SIDNEY – New cases of COVID-19 decreased in Shelby County in the past week while they increased in Ohio as a whole.
In the past two weeks, Shelby County has reported 67.9 cases of COVID-19 per 100,000 residents, which is down from the 94.7 cases per 100,000 residents it reported last week. Three weeks ago the county reported 45.3 cases per 100,000 residents.
Ohio’s COVID-19 case rate is 183.7 cases per 100,000 residents, which is up from the 167.1 cases per 100,000 residents the state reported last week.
During his press conference Thursday afternoon, Gov. Mike DeWine said Ohio had 2,742 new cases of COVID-19 reported in the previous 24 hours. That’s an increase of more than 50% compared to the 21-day average of 1,801 cases.
Hospitalizations also are up with 111 reported in the previous 24 hours compared to the 21-day average of 88, and intensive care admissions are up with 21 reported in the previous 24 hours compared to the 21-day average of nine.
In total, Shelby County has reported 4,521 cases of COVID-19 with 150 hospitalizations and 89 deaths during the pandemic. The county saw an increase of two hospitalizations and one death reported since last week.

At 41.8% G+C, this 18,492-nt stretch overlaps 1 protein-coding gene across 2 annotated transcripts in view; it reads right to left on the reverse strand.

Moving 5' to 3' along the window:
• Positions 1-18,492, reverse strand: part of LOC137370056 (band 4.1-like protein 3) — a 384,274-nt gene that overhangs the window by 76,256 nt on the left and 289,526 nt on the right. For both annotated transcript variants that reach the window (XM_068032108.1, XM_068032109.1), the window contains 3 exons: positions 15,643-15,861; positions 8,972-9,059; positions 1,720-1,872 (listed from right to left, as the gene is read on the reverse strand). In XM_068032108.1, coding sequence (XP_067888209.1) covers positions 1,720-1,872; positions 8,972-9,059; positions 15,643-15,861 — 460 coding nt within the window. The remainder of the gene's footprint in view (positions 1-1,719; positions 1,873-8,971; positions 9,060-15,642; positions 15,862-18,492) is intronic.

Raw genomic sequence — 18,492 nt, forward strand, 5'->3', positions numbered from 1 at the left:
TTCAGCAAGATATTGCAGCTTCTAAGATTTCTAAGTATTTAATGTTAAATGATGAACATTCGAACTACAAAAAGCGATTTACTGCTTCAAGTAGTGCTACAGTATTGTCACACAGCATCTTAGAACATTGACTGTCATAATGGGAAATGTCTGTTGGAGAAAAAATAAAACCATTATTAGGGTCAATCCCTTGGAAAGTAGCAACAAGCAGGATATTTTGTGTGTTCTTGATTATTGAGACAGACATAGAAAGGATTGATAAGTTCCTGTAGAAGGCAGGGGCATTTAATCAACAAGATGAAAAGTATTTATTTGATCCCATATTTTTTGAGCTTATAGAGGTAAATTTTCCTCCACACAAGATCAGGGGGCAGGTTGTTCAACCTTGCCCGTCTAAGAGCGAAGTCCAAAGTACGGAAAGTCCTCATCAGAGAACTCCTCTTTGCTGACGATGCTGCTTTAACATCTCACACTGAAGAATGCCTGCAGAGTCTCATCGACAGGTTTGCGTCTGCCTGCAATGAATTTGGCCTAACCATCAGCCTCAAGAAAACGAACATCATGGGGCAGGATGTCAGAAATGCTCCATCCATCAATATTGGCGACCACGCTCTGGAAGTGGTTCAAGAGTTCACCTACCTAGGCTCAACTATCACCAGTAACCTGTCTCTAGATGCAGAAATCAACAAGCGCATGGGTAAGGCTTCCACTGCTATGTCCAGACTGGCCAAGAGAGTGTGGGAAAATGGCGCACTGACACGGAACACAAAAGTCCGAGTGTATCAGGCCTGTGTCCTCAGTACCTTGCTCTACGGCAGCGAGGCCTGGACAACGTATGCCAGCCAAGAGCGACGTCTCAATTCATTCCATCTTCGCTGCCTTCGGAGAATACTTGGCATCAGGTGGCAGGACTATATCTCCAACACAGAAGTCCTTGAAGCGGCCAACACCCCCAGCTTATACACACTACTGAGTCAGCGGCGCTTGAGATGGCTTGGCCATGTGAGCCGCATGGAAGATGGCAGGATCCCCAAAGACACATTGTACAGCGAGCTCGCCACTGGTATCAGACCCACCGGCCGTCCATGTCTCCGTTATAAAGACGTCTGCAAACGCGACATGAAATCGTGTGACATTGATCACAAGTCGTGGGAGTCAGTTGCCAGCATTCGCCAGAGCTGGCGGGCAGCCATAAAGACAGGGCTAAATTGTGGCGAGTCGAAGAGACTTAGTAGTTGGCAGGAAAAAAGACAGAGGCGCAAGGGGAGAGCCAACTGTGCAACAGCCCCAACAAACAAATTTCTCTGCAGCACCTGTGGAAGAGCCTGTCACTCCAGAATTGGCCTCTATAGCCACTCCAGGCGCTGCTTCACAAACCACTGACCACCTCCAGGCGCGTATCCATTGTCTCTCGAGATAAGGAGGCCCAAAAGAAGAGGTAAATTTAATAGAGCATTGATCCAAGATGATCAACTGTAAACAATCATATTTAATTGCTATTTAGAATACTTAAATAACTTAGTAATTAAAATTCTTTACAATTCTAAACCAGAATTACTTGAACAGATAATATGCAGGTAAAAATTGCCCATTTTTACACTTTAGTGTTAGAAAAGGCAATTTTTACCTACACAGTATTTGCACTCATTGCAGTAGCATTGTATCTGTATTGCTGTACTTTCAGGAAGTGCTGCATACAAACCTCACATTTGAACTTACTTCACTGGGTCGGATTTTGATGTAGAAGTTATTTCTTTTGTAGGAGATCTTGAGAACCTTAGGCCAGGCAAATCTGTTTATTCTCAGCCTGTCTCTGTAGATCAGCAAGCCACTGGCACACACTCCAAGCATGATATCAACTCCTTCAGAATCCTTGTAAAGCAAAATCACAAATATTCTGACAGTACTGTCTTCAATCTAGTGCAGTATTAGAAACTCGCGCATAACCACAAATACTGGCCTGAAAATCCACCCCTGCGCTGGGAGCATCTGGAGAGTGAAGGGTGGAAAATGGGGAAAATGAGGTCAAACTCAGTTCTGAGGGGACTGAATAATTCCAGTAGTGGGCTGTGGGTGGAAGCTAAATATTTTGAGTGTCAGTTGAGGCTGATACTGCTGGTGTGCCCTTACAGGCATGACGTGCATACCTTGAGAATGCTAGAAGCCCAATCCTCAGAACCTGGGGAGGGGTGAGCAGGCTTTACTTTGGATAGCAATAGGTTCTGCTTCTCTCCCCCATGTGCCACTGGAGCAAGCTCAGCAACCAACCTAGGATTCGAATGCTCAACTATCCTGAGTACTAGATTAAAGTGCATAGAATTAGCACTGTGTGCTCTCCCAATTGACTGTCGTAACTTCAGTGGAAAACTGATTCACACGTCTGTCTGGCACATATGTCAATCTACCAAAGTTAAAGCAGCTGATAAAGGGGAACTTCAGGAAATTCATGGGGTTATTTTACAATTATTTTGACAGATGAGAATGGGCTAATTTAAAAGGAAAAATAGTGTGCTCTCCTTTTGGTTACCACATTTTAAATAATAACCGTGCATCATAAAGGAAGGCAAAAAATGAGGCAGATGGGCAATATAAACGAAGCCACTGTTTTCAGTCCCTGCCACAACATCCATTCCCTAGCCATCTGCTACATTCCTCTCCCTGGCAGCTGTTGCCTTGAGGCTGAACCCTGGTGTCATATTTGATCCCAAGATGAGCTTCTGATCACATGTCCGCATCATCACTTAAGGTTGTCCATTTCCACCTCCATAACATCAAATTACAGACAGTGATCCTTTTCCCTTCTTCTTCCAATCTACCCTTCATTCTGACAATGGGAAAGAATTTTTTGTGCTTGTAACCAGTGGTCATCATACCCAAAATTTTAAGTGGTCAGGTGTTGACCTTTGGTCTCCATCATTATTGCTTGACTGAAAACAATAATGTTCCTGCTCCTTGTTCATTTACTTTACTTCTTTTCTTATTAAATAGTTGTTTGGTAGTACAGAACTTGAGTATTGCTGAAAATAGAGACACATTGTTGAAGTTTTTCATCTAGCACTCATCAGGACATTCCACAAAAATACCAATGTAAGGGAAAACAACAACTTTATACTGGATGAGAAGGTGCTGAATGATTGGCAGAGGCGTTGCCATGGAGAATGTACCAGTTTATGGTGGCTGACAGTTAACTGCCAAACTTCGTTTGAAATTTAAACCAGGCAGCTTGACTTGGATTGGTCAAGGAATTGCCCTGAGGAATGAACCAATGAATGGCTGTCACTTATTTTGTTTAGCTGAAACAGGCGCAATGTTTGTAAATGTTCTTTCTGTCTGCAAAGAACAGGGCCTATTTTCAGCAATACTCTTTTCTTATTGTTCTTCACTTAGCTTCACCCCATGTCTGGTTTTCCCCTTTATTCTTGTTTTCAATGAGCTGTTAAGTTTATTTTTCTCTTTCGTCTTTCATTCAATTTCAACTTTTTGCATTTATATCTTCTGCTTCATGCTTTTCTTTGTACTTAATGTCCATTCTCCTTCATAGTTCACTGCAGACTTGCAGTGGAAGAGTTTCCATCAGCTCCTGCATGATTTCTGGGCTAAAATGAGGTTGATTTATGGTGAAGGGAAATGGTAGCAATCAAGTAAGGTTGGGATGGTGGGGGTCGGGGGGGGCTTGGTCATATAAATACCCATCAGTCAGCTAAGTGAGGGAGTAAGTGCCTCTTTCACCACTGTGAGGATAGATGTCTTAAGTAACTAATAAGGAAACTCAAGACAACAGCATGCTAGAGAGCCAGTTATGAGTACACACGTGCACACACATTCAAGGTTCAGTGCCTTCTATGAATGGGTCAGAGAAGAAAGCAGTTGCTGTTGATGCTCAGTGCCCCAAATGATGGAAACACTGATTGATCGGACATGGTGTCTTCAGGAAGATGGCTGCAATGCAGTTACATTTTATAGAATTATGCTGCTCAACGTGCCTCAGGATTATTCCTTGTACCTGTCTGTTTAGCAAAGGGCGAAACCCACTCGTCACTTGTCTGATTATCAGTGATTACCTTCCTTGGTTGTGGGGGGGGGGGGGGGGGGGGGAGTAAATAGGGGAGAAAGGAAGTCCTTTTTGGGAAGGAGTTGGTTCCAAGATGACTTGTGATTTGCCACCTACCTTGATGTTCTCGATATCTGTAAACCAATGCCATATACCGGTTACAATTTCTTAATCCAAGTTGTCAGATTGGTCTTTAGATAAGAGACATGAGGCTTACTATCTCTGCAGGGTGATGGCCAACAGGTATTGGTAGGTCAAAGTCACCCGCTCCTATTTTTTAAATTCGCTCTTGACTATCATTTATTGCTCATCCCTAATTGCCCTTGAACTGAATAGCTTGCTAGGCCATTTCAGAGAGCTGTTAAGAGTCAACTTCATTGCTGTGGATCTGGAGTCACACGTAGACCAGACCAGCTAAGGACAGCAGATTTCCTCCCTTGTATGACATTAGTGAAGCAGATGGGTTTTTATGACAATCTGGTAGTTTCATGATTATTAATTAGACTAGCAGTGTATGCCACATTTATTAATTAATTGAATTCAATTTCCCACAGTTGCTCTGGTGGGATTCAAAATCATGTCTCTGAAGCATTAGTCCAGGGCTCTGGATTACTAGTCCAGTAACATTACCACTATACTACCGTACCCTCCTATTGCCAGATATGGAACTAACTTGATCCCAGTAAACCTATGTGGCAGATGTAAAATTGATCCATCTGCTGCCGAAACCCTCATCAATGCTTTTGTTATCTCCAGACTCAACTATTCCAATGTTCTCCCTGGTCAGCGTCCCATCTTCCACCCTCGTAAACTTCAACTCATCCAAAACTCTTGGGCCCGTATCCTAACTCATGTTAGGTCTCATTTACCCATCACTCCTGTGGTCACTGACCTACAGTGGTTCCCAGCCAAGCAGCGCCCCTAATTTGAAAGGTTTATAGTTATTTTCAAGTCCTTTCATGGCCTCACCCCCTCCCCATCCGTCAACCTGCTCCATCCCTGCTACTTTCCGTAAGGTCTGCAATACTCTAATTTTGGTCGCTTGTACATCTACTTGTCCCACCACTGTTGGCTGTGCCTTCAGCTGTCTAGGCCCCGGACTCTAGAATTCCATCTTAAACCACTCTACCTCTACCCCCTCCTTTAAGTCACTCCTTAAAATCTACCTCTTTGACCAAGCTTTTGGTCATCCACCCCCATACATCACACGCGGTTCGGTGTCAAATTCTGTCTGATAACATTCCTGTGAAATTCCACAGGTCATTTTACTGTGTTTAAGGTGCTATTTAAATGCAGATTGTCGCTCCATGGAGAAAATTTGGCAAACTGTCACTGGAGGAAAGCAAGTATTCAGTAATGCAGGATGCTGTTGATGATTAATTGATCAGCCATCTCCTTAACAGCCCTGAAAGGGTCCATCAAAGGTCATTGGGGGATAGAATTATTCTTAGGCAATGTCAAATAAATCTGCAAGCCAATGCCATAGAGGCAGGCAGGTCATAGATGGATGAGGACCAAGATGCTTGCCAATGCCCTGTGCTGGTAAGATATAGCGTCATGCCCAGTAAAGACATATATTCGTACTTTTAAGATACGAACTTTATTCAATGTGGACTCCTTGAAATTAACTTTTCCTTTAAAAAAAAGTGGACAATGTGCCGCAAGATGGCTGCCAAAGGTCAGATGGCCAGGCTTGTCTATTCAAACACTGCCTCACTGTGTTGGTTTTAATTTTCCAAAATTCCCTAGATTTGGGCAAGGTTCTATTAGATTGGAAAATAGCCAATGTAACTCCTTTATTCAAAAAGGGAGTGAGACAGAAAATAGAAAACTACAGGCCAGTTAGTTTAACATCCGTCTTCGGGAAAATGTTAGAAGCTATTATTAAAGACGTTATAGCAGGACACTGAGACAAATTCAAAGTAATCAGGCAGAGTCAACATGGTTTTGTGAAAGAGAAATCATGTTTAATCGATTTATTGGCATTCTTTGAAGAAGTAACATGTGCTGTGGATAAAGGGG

There are 4,361 Shelby County residents who are presumed to have recovered from COVID-19, and there are 71 active cases – down from the 77 active cases that were reported last week.
Throughout Ohio there have been 1,033,606 cases of COVID-19 with 53,841 hospitalizations, 7,506 intensive care admissions and 18,741 resident deaths.
In Shelby County, 10,991 people have started or completed COVID-19 vaccinations, which is 22.62% of the population and up 925 people since last week. Statewide, 3,913,290 people have been vaccinated, which is 33.48% of the population. All Ohioans 16 and older are eligible for vaccination.
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